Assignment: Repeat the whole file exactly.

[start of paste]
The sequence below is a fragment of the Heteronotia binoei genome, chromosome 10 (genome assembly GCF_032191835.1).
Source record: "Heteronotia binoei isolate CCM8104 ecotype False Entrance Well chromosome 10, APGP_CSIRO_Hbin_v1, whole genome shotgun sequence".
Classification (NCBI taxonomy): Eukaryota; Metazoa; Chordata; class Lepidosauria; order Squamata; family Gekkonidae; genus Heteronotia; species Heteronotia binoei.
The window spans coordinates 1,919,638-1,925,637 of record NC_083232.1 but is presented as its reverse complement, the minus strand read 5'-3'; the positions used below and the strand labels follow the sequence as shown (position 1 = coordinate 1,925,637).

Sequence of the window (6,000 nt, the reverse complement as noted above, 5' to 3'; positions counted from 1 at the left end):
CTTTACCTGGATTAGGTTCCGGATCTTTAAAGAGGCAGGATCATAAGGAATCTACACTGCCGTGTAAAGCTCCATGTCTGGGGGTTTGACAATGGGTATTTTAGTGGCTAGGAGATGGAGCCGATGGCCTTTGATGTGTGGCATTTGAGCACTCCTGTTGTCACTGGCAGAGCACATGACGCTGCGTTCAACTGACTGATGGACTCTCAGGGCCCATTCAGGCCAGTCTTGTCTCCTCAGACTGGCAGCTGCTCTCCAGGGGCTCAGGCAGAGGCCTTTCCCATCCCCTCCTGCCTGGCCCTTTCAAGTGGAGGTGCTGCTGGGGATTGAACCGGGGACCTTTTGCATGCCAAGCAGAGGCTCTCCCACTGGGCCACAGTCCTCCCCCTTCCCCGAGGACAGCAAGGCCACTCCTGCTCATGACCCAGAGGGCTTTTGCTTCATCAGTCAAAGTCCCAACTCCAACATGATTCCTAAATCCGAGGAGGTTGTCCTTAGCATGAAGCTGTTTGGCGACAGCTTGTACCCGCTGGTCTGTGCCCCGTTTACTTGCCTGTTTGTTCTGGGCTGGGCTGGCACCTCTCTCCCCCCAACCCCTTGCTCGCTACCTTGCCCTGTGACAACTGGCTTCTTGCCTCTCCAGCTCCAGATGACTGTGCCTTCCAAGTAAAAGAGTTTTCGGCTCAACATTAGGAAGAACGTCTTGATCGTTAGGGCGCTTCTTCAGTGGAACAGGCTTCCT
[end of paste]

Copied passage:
The sequence below is a fragment of the Heteronotia binoei genome, chromosome 10 (genome assembly GCF_032191835.1).
Source record: "Heteronotia binoei isolate CCM8104 ecotype False Entrance Well chromosome 10, APGP_CSIRO_Hbin_v1, whole genome shotgun sequence".
Classification (NCBI taxonomy): Eukaryota; Metazoa; Chordata; class Lepidosauria; order Squamata; family Gekkonidae; genus Heteronotia; species Heteronotia binoei.
The window spans coordinates 1,919,638-1,925,637 of record NC_083232.1 but is presented as its reverse complement, the minus strand read 5'-3'; the positions used below and the strand labels follow the sequence as shown (position 1 = coordinate 1,925,637).

Sequence of the window (6,000 nt, the reverse complement as noted above, 5' to 3'; positions counted from 1 at the left end):
CTTTACCTGGATTAGGTTCCGGATCTTTAAAGAGGCAGGATCATAAGGAATCTACACTGCCGTGTAAAGCTCCATGTCTGGGGGTTTGACAATGGGTATTTTAGTGGCTAGGAGATGGAGCCGATGGCCTTTGATGTGTGGCATTTGAGCACTCCTGTTGTCACTGGCAGAGCACATGACGCTGCGTTCAACTGACTGATGGACTCTCAGGGCCCATTCAGGCCAGTCTTGTCTCCTCAGACTGGCAGCTGCTCTCCAGGGGCTCAGGCAGAGGCCTTTCCCATCCCCTCCTGCCTGGCCCTTTCAAGTGGAGGTGCTGCTGGGGATTGAACCGGGGACCTTTTGCATGCCAAGCAGAGGCTCTCCCACTGGGCCACAGTCCTCCCCCTTCCCCGAGGACAGCAAGGCCACTCCTGCTCATGACCCAGAGGGCTTTTGCTTCATCAGTCAAAGTCCCAACTCCAACATGATTCCTAAATCCGAGGAGGTTGTCCTTAGCATGAAGCTGTTTGGCGACAGCTTGTACCCGCTGGTCTGTGCCCCGTTTACTTGCCTGTTTGTTCTGGGCTGGGCTGGCACCTCTCTCCCCCCAACCCCTTGCTCGCTACCTTGCCCTGTGACAACTGGCTTCTTGCCTCTCCAGCTCCAGATGACTGTGCCTTCCAAGTAAAAGAGTTTTCGGCTCAACATTAGGAAGAACGTCTTGATCGTTAGGGCGCTTCTTCAGTGGAACAGGCTTCCT